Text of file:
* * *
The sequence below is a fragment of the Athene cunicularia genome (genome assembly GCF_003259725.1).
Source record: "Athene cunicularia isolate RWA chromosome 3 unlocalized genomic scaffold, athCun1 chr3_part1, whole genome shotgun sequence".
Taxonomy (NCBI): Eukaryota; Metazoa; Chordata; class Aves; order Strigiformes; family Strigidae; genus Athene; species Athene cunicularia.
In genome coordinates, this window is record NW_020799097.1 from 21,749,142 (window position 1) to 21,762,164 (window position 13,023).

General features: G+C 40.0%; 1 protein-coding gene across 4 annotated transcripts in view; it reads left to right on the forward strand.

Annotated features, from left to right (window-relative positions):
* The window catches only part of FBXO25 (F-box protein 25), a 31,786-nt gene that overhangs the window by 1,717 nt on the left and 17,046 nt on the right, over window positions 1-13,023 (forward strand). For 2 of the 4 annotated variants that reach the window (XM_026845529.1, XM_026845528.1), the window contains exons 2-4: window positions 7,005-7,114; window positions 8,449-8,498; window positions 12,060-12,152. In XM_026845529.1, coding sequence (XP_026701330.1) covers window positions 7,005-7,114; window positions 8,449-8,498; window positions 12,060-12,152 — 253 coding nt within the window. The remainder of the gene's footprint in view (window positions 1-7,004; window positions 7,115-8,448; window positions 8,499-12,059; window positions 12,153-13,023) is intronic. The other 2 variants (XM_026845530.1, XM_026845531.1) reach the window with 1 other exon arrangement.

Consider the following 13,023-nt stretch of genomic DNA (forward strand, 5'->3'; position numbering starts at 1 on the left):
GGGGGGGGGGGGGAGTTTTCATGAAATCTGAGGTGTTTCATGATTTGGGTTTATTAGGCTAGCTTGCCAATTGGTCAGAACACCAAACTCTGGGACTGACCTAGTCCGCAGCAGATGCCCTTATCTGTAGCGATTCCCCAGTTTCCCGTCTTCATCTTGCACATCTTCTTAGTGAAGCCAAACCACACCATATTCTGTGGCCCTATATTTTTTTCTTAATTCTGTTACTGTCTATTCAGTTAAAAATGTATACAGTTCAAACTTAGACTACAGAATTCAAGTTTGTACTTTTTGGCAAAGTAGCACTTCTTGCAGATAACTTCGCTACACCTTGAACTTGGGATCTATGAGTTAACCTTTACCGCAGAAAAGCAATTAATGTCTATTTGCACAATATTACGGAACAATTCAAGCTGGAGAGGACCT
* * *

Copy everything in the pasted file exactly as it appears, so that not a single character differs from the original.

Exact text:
The sequence below is a fragment of the Athene cunicularia genome (genome assembly GCF_003259725.1).
Source record: "Athene cunicularia isolate RWA chromosome 3 unlocalized genomic scaffold, athCun1 chr3_part1, whole genome shotgun sequence".
Taxonomy (NCBI): Eukaryota; Metazoa; Chordata; class Aves; order Strigiformes; family Strigidae; genus Athene; species Athene cunicularia.
In genome coordinates, this window is record NW_020799097.1 from 21,749,142 (window position 1) to 21,762,164 (window position 13,023).

General features: G+C 40.0%; 1 protein-coding gene across 4 annotated transcripts in view; it reads left to right on the forward strand.

Annotated features, from left to right (window-relative positions):
* The window catches only part of FBXO25 (F-box protein 25), a 31,786-nt gene that overhangs the window by 1,717 nt on the left and 17,046 nt on the right, over window positions 1-13,023 (forward strand). For 2 of the 4 annotated variants that reach the window (XM_026845529.1, XM_026845528.1), the window contains exons 2-4: window positions 7,005-7,114; window positions 8,449-8,498; window positions 12,060-12,152. In XM_026845529.1, coding sequence (XP_026701330.1) covers window positions 7,005-7,114; window positions 8,449-8,498; window positions 12,060-12,152 — 253 coding nt within the window. The remainder of the gene's footprint in view (window positions 1-7,004; window positions 7,115-8,448; window positions 8,499-12,059; window positions 12,153-13,023) is intronic. The other 2 variants (XM_026845530.1, XM_026845531.1) reach the window with 1 other exon arrangement.

Consider the following 13,023-nt stretch of genomic DNA (forward strand, 5'->3'; position numbering starts at 1 on the left):
GGGGGGGGGGGGGAGTTTTCATGAAATCTGAGGTGTTTCATGATTTGGGTTTATTAGGCTAGCTTGCCAATTGGTCAGAACACCAAACTCTGGGACTGACCTAGTCCGCAGCAGATGCCCTTATCTGTAGCGATTCCCCAGTTTCCCGTCTTCATCTTGCACATCTTCTTAGTGAAGCCAAACCACACCATATTCTGTGGCCCTATATTTTTTTCTTAATTCTGTTACTGTCTATTCAGTTAAAAATGTATACAGTTCAAACTTAGACTACAGAATTCAAGTTTGTACTTTTTGGCAAAGTAGCACTTCTTGCAGATAACTTCGCTACACCTTGAACTTGGGATCTATGAGTTAACCTTTACCGCAGAAAAGCAATTAATGTCTATTTGCACAATATTACGGAACAATTCAAGCTGGAGAGGACCT